The Accession Council is presided over by the Lord President of the Council, Penny Morduant.

The chosen Privy counsellors will gather at St James’s Palace to proclaim the new sovereign, joined by Great Officers of State, the Lord Mayor and City Civic party, Realm High Commissioners and some senior civil servants.

Charles will not be there. But his wife Camilla – the new Queen – and eldest son Prince William, now known as the Duke of Cornwall and Cambridge, will be present.

“[Camilla] is, also, likely to be crowned alongside Charles and she will become Queen Camilla (she will be a Queen Consort rather than Queen Regnant),” Dr Bastin said.

“She will, I imagine, assist her husband in planning for the coronation.”

Crowds line Pall Mall to watch the Queen on her way to her coronation at Westminster Abbey in 1953. Photo: Getty

Charles’ full title and the first regal roles

When the meeting begins, the Lord President announces the death of the sovereign and calls upon the Clerk of the Council to read aloud the text of the Accession Proclamation.

It will include Charles’s chosen title as King. He has already announced he will be known as King Charles III.

The Queen’s full title was Elizabeth the Second, by the Grace of God, of the United Kingdom of Great Britain and Northern Ireland, and of Her other Realms and Territories Queen, Head of the Commonwealth, Defender of the Faith.

“Charles’s title will have the same components, although he indicated in the early 1990s that he might style himself ‘Defender of Faith’ rather than ‘Defender of the Faith’ in order to recognise the many different faiths in the UK, not just the Church of England,” Dr Bastin said.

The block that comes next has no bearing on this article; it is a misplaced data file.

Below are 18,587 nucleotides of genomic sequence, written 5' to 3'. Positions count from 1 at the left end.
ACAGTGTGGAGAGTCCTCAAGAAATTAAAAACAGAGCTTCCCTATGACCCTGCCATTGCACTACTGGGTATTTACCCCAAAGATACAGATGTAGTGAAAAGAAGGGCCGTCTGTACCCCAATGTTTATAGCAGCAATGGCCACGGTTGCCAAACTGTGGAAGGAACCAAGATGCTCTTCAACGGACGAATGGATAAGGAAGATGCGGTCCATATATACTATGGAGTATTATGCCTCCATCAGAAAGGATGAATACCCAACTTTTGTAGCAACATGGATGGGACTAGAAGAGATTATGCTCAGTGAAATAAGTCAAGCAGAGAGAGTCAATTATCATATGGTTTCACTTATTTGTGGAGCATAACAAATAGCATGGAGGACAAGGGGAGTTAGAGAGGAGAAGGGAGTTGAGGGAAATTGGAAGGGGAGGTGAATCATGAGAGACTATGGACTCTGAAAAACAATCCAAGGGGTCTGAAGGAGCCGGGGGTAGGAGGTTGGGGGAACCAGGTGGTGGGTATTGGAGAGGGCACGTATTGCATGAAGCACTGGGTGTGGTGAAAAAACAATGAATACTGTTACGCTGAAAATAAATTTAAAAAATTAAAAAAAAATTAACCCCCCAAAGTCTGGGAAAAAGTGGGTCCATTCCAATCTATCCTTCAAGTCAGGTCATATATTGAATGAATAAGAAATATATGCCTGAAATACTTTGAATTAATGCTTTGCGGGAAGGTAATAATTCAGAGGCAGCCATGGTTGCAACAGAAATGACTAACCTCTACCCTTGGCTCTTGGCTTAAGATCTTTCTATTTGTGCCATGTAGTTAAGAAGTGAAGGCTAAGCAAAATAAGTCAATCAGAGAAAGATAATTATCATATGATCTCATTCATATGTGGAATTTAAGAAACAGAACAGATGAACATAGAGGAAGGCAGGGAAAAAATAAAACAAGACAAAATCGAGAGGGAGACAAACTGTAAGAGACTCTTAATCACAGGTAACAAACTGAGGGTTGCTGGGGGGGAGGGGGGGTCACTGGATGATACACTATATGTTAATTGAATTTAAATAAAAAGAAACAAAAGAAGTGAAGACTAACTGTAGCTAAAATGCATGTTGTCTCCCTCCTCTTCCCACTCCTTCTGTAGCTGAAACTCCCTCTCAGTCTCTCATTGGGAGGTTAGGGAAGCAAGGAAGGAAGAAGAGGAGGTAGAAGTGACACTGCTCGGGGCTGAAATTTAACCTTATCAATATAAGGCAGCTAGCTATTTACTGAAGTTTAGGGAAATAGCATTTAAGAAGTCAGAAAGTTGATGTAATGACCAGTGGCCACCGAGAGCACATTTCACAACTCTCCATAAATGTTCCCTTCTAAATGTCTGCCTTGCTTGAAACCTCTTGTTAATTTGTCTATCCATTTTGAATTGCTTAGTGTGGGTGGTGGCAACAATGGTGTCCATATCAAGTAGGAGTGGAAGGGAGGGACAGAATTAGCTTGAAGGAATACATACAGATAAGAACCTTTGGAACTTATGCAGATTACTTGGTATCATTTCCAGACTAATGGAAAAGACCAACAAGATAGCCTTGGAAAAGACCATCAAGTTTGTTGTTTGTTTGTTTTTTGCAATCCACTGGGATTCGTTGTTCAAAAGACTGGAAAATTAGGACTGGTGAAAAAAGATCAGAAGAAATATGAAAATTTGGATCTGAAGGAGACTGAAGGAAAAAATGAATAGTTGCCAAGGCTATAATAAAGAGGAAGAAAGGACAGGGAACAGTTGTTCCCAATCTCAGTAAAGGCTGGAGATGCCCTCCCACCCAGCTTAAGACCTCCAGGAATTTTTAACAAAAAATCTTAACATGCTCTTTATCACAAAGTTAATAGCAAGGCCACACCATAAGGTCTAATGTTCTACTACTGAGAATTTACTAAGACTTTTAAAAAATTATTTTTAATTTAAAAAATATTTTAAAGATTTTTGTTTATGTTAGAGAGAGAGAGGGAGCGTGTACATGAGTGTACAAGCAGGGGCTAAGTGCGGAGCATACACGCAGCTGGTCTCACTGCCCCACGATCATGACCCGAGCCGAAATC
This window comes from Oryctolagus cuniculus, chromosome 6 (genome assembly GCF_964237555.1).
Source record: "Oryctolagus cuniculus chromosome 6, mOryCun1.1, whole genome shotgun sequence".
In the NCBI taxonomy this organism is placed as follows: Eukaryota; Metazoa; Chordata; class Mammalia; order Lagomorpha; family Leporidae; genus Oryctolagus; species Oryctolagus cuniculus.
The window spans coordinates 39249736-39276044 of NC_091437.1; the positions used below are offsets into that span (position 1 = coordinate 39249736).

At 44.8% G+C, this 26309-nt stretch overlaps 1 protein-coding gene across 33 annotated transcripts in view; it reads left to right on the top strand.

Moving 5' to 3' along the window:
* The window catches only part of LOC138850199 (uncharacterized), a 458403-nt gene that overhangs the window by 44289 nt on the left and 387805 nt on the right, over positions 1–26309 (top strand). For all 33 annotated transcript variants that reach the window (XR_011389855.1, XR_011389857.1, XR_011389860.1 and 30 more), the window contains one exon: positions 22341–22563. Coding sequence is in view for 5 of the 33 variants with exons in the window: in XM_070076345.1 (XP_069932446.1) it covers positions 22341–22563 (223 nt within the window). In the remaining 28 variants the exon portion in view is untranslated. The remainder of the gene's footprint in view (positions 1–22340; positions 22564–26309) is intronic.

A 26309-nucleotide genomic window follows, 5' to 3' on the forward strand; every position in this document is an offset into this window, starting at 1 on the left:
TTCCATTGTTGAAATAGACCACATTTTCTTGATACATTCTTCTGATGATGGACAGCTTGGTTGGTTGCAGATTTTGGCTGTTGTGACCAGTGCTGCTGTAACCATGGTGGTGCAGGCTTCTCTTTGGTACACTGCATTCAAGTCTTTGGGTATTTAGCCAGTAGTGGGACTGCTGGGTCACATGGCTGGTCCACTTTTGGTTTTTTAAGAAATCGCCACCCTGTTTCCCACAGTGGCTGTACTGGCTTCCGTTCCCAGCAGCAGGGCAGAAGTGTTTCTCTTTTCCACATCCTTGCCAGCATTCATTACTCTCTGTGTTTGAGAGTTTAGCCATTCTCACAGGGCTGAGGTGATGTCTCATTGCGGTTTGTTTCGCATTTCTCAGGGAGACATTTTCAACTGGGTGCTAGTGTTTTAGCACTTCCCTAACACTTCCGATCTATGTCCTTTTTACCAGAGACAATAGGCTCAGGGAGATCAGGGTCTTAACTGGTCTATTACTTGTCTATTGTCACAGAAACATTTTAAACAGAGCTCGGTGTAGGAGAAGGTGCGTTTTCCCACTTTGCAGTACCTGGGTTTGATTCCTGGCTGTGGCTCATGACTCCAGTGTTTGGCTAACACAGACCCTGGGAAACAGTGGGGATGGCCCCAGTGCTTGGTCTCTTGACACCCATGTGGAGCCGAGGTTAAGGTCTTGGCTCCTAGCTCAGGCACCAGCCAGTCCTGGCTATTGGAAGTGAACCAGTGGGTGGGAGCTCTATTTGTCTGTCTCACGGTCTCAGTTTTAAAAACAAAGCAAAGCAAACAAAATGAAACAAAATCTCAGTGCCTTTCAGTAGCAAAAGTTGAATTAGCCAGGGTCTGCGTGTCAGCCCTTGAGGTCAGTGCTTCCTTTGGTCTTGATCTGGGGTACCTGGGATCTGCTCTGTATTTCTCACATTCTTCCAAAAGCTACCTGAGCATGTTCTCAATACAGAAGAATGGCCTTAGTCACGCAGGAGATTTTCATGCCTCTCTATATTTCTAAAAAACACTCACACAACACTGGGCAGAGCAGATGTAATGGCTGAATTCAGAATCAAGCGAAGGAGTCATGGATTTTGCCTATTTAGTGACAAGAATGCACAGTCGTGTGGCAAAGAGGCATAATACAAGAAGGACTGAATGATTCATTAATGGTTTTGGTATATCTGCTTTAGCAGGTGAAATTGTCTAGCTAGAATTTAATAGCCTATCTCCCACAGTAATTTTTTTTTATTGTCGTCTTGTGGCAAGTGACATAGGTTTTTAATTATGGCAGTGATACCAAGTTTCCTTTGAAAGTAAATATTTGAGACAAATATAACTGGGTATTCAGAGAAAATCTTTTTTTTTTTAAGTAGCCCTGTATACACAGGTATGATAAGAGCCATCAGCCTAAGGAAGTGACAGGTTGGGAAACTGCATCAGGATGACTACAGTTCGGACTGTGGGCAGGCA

The platform party – made up of Camilla and William, the Archbishop of Canterbury, the Lord Chancellor, the Archbishop of York, the Prime Minister, the Lord Privy Seal, the Lord Great Chamberlain, the Earl Marshal and the Lord President – then sign the proclamation.

Charles then enters and holds his first council, which is attended only by privy counsellors.

After the Accession Council, the first public proclamation of the new sovereign is read in the open air from the Friary Court balcony by the Garter King of Arms at St James’s Palace.

Amid great ceremony, trumpeters usually play a fanfare from the balcony and gun salutes are fired in Hyde Park and at the Tower of London at the same time.

The proclamation will then be read at the Royal Exchange in the City of London and in other cities including Edinburgh, Cardiff and Belfast and usually at Windsor and in York.

It is not yet known when King Charles’ formal coronation will be held. But it is likely to be months away.

“Some new sovereigns have been crowned quite soon after the death of their parent/or the former sovereign, but Queen Elizabeth II, for example, became queen on the death of her father in February 1952, but wasn’t crowned until June 1953,” Dr Bastin said.

“The delay could have been because of the size and scale of the coronation and the need for lots of preparation time. King George VI died relatively ‘unexpectedly’, so the coronation organisers may have been caught off their feet a bit.”

Elizabeth II and Prince Philip on the Buckingham Palace balcony after her coronation on June 2, 1953. Photo: Getty

What happens next

Britain has begun 10 days of official mourning for the Queen, a period that will be replicated around the world.

In Australia, there is no official mourning period, though there is likely to be a national memorial service in coming weeks.

Prime Minister Anthony Albanese will declare a national day of mourning, coinciding with the service. One minute’s silence will be observed at 11am.

Flags will fly at half-mast on Commonwealth buildings until the Queen’s funeral, which is expected to be held on September 19.

Before that, members of the royal family are expected to hold a vigil around the Queen’s coffin in St Giles’ Cathedral in Edinburgh in coming days. After that, her Queen’s coffin will be transported in a Royal Air Force plane back to London.

She is expected to lie in state in London for several days, with her funeral to be held at Westminster Abbey.

-with AAP